How I used it: This article exposed me to a variety of different ways in which the food industry is being propelled forward as a result of new technology. It provided information on how even social media is playing a role in reducing food waste by forming apps for restaurants to post listings of leftover food at a reduced price. It also discussed a technology that has been around for a while but still proves effective, stating how GPS tracking helps farmers observe soil levels and determine weather patterns to better prepare the crops. Although this wasn’t directly related to my paper concerning technology that produces food, it still provided an abundance of information.

  1. Shontell, A. (2016, June 28). A Brooklyn startup that’s armed with $40 million is growing real leather in a lab without hurting a single animal. Retrieved from https://www.businessinsider.com/modern-meadow-lab-grown-leather-2016-6

Background: This article is based off of a company who is growing leather in a lab without harming any animals. It grows leather using skin cells that produce collagen, which over the course of a few weeks turns into leather.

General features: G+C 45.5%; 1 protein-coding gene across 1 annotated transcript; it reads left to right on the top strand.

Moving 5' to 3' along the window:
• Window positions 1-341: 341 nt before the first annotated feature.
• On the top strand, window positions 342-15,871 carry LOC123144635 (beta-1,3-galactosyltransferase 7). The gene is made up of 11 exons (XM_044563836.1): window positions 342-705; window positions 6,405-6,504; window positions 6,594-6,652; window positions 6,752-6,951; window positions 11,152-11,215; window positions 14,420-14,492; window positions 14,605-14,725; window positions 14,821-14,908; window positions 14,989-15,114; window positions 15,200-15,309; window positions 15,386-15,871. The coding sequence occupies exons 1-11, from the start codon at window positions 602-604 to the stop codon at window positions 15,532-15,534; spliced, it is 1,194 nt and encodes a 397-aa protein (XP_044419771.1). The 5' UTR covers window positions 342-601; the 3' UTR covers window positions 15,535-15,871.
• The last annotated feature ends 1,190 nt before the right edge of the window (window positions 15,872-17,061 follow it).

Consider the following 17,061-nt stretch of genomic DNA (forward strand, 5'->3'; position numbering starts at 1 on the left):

How I used it: This article showed me how 3D food printing could play a massive role in the future if food technology. The company stated how it is looking towards developing a way to print meatless meat, which would not only reduce carbon emissions but open a whole new door for vegetarians and the meat industry. This provided me with a great example of how food technology is working towards aiding the environment and decreased animal slaughter.

  1. Phillips, T. (2018, August 26). How Has Food Biotechnology Changed What We Eat? Retrieved from https://www.thebalance.com/food-biotechnology-375627